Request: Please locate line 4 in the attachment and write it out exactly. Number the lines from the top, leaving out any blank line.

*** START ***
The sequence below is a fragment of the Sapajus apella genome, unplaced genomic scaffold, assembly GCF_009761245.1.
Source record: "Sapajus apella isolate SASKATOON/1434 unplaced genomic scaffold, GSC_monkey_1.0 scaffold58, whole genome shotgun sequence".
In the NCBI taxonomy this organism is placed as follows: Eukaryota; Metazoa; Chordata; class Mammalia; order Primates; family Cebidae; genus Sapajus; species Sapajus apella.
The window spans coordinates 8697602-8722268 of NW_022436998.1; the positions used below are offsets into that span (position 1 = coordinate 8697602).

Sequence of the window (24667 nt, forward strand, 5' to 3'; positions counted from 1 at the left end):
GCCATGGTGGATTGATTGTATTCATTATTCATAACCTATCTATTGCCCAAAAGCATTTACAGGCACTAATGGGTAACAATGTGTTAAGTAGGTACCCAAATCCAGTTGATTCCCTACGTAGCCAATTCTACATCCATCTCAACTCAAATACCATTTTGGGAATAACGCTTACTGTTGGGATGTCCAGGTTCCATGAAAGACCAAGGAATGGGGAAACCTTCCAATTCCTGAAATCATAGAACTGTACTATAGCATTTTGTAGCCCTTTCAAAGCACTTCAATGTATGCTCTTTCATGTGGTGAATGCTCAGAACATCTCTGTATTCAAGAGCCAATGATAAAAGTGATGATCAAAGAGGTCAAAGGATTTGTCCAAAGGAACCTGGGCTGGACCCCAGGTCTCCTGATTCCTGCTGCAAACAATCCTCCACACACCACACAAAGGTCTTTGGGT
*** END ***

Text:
The window spans coordinates 8697602-8722268 of NW_022436998.1; the positions used below are offsets into that span (position 1 = coordinate 8697602).